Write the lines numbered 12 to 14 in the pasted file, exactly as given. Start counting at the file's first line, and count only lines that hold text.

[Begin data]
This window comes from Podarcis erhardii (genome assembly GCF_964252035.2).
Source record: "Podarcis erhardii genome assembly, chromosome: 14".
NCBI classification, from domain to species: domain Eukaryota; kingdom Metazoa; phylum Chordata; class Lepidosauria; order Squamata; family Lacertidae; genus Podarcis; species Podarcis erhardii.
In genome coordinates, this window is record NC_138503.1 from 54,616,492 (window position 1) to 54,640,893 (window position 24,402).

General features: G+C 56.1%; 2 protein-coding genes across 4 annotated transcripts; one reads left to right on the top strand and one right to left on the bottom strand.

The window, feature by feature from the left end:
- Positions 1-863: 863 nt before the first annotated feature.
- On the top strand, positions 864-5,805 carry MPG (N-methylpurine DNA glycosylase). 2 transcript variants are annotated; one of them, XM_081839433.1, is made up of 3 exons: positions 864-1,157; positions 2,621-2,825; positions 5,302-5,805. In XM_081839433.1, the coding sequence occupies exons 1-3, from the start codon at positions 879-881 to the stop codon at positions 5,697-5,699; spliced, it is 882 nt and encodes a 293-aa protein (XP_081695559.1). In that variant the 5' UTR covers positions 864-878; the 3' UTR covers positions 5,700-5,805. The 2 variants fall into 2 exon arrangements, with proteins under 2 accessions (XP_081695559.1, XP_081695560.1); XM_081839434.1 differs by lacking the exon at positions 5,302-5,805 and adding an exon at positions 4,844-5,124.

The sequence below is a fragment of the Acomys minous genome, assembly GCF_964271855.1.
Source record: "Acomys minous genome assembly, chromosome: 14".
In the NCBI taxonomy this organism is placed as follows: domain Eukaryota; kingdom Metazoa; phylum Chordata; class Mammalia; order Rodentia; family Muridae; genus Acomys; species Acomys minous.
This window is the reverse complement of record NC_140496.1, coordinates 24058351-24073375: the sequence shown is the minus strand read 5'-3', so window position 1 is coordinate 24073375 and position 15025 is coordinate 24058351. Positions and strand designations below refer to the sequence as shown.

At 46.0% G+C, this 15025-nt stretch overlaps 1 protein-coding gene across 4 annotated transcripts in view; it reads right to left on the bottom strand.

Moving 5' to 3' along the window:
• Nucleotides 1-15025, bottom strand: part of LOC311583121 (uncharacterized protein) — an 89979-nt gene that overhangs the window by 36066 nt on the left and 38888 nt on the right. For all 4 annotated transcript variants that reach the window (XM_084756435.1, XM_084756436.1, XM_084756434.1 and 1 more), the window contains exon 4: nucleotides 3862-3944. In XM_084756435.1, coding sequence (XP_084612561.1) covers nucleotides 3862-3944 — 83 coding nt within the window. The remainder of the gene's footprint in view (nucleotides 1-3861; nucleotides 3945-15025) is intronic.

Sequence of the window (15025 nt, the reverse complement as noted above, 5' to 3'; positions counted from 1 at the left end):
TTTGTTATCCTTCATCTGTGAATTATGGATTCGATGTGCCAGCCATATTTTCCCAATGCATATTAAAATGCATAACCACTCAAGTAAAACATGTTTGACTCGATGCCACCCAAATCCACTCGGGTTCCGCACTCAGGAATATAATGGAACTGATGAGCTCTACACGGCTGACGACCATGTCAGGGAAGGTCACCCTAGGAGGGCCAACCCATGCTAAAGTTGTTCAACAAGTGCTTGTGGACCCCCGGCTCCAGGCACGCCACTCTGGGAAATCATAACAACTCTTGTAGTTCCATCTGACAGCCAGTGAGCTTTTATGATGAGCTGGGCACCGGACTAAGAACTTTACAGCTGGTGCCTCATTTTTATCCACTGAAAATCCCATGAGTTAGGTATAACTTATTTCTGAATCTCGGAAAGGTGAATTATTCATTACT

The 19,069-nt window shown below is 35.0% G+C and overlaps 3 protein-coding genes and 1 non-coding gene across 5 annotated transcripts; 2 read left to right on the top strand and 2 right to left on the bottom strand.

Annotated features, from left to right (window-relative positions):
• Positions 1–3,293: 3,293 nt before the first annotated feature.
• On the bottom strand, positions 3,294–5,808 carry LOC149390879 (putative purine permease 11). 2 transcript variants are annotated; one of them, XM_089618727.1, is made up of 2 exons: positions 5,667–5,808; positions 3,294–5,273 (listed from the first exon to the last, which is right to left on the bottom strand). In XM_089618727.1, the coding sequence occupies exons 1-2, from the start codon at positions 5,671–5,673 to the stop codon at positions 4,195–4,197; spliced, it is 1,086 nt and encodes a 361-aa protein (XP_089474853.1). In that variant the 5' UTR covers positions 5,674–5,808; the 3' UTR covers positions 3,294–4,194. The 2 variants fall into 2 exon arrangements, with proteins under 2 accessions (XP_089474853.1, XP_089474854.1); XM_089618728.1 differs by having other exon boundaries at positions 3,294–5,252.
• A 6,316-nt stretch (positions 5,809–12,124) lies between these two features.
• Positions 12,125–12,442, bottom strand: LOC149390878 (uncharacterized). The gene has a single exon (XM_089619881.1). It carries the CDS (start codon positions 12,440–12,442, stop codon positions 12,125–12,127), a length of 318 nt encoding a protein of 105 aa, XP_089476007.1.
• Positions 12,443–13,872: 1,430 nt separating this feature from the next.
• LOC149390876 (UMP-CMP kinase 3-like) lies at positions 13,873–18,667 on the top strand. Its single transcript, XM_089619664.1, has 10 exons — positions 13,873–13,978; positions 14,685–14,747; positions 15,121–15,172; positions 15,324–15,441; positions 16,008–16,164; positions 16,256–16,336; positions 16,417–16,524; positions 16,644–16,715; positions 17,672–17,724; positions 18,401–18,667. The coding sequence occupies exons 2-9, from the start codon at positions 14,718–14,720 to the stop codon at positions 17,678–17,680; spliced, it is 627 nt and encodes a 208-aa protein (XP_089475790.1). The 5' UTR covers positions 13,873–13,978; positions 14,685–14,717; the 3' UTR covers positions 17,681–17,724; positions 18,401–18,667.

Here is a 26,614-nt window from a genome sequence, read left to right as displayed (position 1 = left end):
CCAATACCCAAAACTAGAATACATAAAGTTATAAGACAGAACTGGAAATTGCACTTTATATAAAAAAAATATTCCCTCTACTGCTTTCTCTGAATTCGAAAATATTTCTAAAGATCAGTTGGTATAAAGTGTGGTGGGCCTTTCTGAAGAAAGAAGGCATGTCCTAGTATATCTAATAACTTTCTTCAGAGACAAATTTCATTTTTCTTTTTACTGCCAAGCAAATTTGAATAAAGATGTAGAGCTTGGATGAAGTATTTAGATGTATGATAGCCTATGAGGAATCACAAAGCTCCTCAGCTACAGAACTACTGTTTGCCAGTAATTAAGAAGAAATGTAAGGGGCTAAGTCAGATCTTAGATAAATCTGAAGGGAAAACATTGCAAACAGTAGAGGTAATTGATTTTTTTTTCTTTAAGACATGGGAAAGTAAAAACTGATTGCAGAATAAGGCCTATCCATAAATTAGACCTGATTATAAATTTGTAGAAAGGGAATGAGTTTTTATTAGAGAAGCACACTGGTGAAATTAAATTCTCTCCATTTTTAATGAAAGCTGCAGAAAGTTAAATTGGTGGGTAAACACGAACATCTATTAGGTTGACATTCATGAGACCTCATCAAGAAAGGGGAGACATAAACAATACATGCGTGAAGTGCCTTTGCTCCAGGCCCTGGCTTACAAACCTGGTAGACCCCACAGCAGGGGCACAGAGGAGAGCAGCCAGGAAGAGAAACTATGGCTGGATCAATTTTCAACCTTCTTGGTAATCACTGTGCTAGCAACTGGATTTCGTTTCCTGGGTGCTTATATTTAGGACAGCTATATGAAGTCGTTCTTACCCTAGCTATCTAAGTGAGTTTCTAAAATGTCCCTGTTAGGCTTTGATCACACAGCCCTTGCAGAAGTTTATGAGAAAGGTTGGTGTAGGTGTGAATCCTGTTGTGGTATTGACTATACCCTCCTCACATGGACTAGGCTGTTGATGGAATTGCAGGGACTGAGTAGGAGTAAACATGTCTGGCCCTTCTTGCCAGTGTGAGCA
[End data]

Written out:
This window is the reverse complement of record NC_140496.1, coordinates 24058351-24073375: the sequence shown is the minus strand read 5'-3', so window position 1 is coordinate 24073375 and position 15025 is coordinate 24058351. Positions and strand designations below refer to the sequence as shown.

At 46.0% G+C, this 15025-nt stretch overlaps 1 protein-coding gene across 4 annotated transcripts in view; it reads right to left on the bottom strand.

Moving 5' to 3' along the window: